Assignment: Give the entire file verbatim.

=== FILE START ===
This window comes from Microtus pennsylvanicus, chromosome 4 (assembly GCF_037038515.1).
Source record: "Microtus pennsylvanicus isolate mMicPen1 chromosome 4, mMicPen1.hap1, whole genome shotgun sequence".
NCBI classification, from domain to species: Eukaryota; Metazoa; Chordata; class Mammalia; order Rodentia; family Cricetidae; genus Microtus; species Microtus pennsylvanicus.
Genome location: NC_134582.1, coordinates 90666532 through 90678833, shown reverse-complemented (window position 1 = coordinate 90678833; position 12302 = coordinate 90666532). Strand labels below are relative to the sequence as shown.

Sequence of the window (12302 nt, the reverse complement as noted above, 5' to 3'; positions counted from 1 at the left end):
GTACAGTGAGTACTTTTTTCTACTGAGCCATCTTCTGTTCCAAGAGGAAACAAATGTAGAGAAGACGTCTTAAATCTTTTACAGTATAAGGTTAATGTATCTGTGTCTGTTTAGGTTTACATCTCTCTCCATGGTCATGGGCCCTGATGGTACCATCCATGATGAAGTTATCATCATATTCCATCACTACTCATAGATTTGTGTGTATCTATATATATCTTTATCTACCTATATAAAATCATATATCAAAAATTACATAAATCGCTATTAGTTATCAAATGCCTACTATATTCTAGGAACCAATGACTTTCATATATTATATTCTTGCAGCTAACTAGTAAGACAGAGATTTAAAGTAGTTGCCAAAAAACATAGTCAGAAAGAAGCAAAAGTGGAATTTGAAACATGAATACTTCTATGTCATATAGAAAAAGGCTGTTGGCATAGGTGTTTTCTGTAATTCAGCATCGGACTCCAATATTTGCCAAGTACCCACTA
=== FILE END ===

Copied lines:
This window comes from Microtus pennsylvanicus, chromosome 4 (assembly GCF_037038515.1).
Source record: "Microtus pennsylvanicus isolate mMicPen1 chromosome 4, mMicPen1.hap1, whole genome shotgun sequence".
NCBI classification, from domain to species: Eukaryota; Metazoa; Chordata; class Mammalia; order Rodentia; family Cricetidae; genus Microtus; species Microtus pennsylvanicus.
Genome location: NC_134582.1, coordinates 90666532 through 90678833, shown reverse-complemented (window position 1 = coordinate 90678833; position 12302 = coordinate 90666532). Strand labels below are relative to the sequence as shown.

Sequence of the window (12302 nt, the reverse complement as noted above, 5' to 3'; positions counted from 1 at the left end):
GTACAGTGAGTACTTTTTTCTACTGAGCCATCTTCTGTTCCAAGAGGAAACAAATGTAGAGAAGACGTCTTAAATCTTTTACAGTATAAGGTTAATGTATCTGTGTCTGTTTAGGTTTACATCTCTCTCCATGGTCATGGGCCCTGATGGTACCATCCATGATGAAGTTATCATCATATTCCATCACTACTCATAGATTTGTGTGTATCTATATATATCTTTATCTACCTATATAAAATCATATATCAAAAATTACATAAATCGCTATTAGTTATCAAATGCCTACTATATTCTAGGAACCAATGACTTTCATATATTATATTCTTGCAGCTAACTAGTAAGACAGAGATTTAAAGTAGTTGCCAAAAAACATAGTCAGAAAGAAGCAAAAGTGGAATTTGAAACATGAATACTTCTATGTCATATAGAAAAAGGCTGTTGGCATAGGTGTTTTCTGTAATTCAGCATCGGACTCCAATATTTGCCAAGTACCCACTA